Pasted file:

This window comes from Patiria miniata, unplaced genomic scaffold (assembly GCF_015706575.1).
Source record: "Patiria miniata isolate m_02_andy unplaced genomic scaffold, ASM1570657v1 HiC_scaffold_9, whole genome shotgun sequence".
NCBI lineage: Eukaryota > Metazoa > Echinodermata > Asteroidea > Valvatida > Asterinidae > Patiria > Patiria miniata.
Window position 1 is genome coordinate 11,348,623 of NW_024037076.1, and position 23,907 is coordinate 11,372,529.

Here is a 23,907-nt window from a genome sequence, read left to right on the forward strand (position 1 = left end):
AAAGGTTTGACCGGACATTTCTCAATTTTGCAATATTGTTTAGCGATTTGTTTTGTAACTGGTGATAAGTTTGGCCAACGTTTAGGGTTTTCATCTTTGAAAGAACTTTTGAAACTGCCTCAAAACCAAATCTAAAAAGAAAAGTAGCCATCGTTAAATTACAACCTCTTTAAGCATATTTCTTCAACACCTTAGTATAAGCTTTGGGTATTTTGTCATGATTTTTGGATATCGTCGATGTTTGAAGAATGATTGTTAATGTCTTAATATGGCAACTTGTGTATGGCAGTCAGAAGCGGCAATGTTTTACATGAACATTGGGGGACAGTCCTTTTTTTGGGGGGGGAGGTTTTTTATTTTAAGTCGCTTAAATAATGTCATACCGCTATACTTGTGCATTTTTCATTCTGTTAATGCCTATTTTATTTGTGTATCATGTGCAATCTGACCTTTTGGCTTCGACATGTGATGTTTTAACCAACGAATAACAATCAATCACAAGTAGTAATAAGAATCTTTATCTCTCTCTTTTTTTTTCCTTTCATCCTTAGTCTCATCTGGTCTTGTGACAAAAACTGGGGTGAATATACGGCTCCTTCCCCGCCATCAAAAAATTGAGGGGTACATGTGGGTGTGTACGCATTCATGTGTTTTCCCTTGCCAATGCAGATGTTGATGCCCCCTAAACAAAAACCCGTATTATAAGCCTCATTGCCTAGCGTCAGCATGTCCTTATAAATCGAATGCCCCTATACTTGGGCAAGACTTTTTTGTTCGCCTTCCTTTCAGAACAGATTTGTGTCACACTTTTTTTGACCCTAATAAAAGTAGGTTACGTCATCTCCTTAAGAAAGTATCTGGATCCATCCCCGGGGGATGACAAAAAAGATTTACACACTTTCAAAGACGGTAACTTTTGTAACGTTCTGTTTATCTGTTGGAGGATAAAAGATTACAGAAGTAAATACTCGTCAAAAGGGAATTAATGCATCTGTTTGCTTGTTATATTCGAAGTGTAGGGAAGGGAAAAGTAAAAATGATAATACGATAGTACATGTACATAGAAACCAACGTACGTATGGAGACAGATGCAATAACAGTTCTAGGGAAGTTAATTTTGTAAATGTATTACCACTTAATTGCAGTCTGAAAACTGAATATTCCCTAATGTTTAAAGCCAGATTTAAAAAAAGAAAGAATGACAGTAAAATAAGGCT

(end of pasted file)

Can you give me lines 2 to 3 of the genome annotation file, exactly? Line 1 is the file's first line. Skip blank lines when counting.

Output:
Source record: "Patiria miniata isolate m_02_andy unplaced genomic scaffold, ASM1570657v1 HiC_scaffold_9, whole genome shotgun sequence".
NCBI lineage: Eukaryota > Metazoa > Echinodermata > Asteroidea > Valvatida > Asterinidae > Patiria > Patiria miniata.